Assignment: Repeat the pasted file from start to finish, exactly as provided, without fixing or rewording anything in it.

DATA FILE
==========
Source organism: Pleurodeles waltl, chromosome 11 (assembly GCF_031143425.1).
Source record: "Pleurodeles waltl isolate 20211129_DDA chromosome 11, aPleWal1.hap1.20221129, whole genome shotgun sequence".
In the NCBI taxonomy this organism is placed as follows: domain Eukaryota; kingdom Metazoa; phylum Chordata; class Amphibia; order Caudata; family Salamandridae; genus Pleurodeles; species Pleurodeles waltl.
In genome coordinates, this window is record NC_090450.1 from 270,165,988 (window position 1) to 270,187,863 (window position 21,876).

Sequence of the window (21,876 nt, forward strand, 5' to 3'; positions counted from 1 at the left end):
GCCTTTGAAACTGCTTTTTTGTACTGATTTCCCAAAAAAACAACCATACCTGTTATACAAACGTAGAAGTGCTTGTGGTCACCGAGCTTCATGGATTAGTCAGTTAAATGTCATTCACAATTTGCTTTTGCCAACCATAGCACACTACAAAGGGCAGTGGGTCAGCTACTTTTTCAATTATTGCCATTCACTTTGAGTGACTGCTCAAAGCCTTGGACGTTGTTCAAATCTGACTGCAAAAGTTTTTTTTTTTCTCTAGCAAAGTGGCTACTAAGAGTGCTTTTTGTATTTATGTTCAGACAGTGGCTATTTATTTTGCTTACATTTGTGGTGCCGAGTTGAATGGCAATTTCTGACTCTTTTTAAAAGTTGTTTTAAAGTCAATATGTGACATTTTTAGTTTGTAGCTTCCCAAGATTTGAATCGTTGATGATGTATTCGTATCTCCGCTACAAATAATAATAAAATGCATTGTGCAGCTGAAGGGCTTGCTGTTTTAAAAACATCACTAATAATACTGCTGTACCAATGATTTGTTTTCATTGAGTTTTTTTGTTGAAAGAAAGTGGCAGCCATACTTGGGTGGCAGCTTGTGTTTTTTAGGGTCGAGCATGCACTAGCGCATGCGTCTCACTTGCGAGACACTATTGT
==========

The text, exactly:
Source organism: Pleurodeles waltl, chromosome 11 (assembly GCF_031143425.1).
Source record: "Pleurodeles waltl isolate 20211129_DDA chromosome 11, aPleWal1.hap1.20221129, whole genome shotgun sequence".
In the NCBI taxonomy this organism is placed as follows: domain Eukaryota; kingdom Metazoa; phylum Chordata; class Amphibia; order Caudata; family Salamandridae; genus Pleurodeles; species Pleurodeles waltl.
In genome coordinates, this window is record NC_090450.1 from 270,165,988 (window position 1) to 270,187,863 (window position 21,876).

Sequence of the window (21,876 nt, forward strand, 5' to 3'; positions counted from 1 at the left end):
GCCTTTGAAACTGCTTTTTTGTACTGATTTCCCAAAAAAACAACCATACCTGTTATACAAACGTAGAAGTGCTTGTGGTCACCGAGCTTCATGGATTAGTCAGTTAAATGTCATTCACAATTTGCTTTTGCCAACCATAGCACACTACAAAGGGCAGTGGGTCAGCTACTTTTTCAATTATTGCCATTCACTTTGAGTGACTGCTCAAAGCCTTGGACGTTGTTCAAATCTGACTGCAAAAGTTTTTTTTTTTCTCTAGCAAAGTGGCTACTAAGAGTGCTTTTTGTATTTATGTTCAGACAGTGGCTATTTATTTTGCTTACATTTGTGGTGCCGAGTTGAATGGCAATTTCTGACTCTTTTTAAAAGTTGTTTTAAAGTCAATATGTGACATTTTTAGTTTGTAGCTTCCCAAGATTTGAATCGTTGATGATGTATTCGTATCTCCGCTACAAATAATAATAAAATGCATTGTGCAGCTGAAGGGCTTGCTGTTTTAAAAACATCACTAATAATACTGCTGTACCAATGATTTGTTTTCATTGAGTTTTTTTGTTGAAAGAAAGTGGCAGCCATACTTGGGTGGCAGCTTGTGTTTTTTAGGGTCGAGCATGCACTAGCGCATGCGTCTCACTTGCGAGACACTATTGT